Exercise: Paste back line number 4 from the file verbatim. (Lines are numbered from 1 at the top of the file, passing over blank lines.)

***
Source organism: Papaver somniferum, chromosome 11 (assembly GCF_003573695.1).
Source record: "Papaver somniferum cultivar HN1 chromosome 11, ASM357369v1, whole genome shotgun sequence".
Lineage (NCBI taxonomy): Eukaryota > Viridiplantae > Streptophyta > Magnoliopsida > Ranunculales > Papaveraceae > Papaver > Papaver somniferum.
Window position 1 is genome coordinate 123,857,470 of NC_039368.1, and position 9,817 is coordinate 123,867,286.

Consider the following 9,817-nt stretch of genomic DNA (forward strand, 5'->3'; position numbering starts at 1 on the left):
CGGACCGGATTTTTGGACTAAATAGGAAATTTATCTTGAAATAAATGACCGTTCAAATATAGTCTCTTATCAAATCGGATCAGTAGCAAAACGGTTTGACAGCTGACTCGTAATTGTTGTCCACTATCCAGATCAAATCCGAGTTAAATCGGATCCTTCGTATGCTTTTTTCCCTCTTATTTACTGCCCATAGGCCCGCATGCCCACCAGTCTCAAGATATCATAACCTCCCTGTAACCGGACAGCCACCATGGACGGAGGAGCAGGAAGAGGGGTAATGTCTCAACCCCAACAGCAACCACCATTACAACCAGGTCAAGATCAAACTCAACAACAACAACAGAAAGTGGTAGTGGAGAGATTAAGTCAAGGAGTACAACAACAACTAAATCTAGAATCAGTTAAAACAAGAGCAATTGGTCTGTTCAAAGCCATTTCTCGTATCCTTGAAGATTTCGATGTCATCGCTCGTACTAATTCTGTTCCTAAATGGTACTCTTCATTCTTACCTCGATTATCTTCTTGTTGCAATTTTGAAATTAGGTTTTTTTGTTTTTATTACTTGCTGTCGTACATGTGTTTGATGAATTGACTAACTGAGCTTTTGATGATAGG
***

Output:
Window position 1 is genome coordinate 123,857,470 of NC_039368.1, and position 9,817 is coordinate 123,867,286.